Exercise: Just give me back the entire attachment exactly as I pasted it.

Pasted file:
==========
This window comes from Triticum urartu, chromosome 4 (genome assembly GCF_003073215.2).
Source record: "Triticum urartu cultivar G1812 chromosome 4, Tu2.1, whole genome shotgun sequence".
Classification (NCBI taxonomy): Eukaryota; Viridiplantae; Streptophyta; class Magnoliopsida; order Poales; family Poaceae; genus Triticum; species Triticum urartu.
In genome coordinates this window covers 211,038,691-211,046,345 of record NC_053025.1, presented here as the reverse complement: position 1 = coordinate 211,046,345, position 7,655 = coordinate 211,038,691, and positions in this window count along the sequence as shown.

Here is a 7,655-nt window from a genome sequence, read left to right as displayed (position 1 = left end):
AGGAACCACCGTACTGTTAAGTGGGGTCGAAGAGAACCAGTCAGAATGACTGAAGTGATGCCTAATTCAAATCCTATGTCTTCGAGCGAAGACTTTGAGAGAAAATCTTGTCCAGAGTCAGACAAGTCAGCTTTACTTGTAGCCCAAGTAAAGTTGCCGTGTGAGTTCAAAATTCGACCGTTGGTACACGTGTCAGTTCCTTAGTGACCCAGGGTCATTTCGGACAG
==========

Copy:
This window comes from Triticum urartu, chromosome 4 (genome assembly GCF_003073215.2).
Source record: "Triticum urartu cultivar G1812 chromosome 4, Tu2.1, whole genome shotgun sequence".
Classification (NCBI taxonomy): Eukaryota; Viridiplantae; Streptophyta; class Magnoliopsida; order Poales; family Poaceae; genus Triticum; species Triticum urartu.
In genome coordinates this window covers 211,038,691-211,046,345 of record NC_053025.1, presented here as the reverse complement: position 1 = coordinate 211,046,345, position 7,655 = coordinate 211,038,691, and positions in this window count along the sequence as shown.

Here is a 7,655-nt window from a genome sequence, read left to right as displayed (position 1 = left end):
AGGAACCACCGTACTGTTAAGTGGGGTCGAAGAGAACCAGTCAGAATGACTGAAGTGATGCCTAATTCAAATCCTATGTCTTCGAGCGAAGACTTTGAGAGAAAATCTTGTCCAGAGTCAGACAAGTCAGCTTTACTTGTAGCCCAAGTAAAGTTGCCGTGTGAGTTCAAAATTCGACCGTTGGTACACGTGTCAGTTCCTTAGTGACCCAGGGTCATTTCGGACAG